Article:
You must, and I can not stress this enough, you MUST in the coming days, each and every one of you must make a phone call to your state legislators and both the Speaker of the House Robert DeLeo and the House Ways and Means Chairman Brian Dempsey and make your voice heard. We are the Fighting Machinists and these are the last few rounds of the fight. So stand up and fight. Your livelihoods are literally in the balance. Do what you must do for your families and your sisters and brothers of Local 264.

In Solidarity,

Jim Mastandrea


To find your legislators CLICK HERE.

Speaker Robert DeLeo

Phone: 617-722-2500

Fax: 617-722-2008


House Ways and Means Chairman Brian Dempsey

Phone: 617-722-2990

Fax: 617-722-2215



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WHEN : JUNE 29, 30, 2015


TIME 9:30 AM








Phone: 617-722-2500

Fax: 617-722-2008




Phone: 617-722-2990

Fax: 617-722-2215



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By Andy Metzger

Statehouse New Service

With Democrats voting unanimously in favor and Republicans withholding their support or opposing it, the Transportation Committee advanced its MBTA reform bill out of committee on Tuesday. Before a 24-hour poll on the legislation (H 3347) had concluded, Speaker Robert DeLeo indicated that there would be “some changes” to the bill in the House, which would be handled by House Ways and Means Chairman Brian Dempsey. The Transportation Committee voted 16-1, with three members reserving their rights, according to a committee staffer. A redraft of legislation filed by Gov. Charlie Baker, the bill would establish a fiscal and management control board for the T and make other changes aimed at righting the transit agency after its performance during nasty winter weather led to calls for reform of the agency. Left on the committee’s cutting room floor were Baker’s proposals to remove strictures from the T requiring a vetting process before services are privatized, along with the governor’s proposal to give a control board a freer hand in setting fares. House Committee Chairman William Straus has said that though the bill does not include Baker’s recommendation to allow T officials to reject an arbitrated union contract the omission “should not be taken as an indication that we’ve reached a conclusion on that issue.” The Boston Carmen’s Union Local 589 vehemently opposes the elimination of final and binding arbitration. Sen. Robert Hedlund, a Weymouth Republican, was the only member who gave the bill an unfavorable recommendation. House Republicans Steven Howitt, Hannah Kane and David Muradian reserved their rights. All 16 Democrats on the committee gave the bill a favorable recommendation. – Andy Metzger/SHNS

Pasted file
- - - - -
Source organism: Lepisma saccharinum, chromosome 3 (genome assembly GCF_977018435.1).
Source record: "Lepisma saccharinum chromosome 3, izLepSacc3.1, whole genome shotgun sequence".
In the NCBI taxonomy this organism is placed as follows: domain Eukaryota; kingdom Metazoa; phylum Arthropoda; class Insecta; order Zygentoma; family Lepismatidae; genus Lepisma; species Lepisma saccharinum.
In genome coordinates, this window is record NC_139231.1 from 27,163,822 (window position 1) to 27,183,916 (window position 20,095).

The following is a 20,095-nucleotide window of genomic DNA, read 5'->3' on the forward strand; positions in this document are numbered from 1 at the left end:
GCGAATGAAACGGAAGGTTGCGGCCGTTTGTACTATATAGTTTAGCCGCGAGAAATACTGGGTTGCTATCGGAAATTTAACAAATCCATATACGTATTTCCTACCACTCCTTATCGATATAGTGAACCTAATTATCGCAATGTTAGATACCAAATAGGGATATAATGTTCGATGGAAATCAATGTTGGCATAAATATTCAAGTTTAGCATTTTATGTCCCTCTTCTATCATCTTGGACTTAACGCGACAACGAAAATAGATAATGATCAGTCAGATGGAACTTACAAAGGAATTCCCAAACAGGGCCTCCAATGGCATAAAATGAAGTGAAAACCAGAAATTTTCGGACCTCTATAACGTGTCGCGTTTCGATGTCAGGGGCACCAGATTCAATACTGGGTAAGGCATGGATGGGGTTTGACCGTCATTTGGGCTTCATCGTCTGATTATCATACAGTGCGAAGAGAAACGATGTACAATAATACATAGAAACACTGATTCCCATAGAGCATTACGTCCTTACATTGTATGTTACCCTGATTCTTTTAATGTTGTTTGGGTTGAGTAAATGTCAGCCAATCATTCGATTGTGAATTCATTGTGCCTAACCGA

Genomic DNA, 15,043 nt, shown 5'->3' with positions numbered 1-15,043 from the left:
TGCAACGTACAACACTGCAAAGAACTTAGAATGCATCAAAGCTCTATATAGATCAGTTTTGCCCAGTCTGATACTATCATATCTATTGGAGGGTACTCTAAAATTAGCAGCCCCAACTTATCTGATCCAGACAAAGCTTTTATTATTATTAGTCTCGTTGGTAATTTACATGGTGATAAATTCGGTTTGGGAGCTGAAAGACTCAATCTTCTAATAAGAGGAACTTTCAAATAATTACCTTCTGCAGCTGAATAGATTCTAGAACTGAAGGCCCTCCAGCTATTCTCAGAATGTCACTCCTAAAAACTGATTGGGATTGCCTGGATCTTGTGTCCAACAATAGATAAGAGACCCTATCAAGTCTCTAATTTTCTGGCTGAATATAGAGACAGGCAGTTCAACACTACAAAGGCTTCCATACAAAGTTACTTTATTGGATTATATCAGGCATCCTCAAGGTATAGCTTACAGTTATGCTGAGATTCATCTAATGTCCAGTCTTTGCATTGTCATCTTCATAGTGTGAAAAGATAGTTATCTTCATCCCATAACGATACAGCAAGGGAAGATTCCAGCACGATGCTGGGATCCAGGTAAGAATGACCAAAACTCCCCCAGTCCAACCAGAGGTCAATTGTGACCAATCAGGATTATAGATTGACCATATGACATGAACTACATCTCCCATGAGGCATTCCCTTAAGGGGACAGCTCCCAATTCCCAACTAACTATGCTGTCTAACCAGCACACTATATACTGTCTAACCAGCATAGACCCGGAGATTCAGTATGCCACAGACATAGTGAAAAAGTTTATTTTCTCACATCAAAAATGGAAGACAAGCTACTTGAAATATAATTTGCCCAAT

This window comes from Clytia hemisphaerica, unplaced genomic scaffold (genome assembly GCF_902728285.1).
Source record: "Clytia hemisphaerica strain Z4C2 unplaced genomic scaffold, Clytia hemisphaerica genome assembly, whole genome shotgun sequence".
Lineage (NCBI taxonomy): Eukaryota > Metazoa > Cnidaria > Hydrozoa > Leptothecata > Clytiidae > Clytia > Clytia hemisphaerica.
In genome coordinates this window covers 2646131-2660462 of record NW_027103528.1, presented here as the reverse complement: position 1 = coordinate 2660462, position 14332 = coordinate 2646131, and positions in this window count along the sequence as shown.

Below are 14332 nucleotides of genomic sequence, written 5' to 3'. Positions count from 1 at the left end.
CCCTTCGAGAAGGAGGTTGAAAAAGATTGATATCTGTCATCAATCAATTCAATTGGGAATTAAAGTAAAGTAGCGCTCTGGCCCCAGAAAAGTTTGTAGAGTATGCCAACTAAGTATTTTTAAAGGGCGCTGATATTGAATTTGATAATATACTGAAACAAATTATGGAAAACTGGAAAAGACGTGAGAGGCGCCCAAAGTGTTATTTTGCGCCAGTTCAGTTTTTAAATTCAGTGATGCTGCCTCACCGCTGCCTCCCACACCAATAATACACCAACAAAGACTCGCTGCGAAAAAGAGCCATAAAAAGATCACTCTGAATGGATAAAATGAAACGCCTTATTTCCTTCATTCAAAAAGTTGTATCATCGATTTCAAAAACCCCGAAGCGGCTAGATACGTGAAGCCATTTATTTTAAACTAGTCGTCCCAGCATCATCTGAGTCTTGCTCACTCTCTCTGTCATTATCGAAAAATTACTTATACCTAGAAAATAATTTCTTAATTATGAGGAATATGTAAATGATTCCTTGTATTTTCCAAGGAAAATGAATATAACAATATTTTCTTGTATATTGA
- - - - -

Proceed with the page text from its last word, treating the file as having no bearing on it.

By Andy Metzger

STATE HOUSE, BOSTON, JUNE 22, 2015…..Gov. Charlie Baker’s MBTA reform package began leaving its station in the Transportation Committee on Monday afternoon minus a few of the provisions the governor included in his own version.

Lawmakers on the committee have until 3 p.m. Tuesday to vote on a bill that would create a fiscal and management control board, while preserving the cap on MBTA fare hikes and without altering final and binding arbitration for labor at the T.

Baker, who took office right before particularly brutal snow and cold jammed up rail service in Metro Boston’s transit system, appointed an expert panel before recommending structural fixes to the governance of the T. The T is already engaged in preparing its hardware for next winter.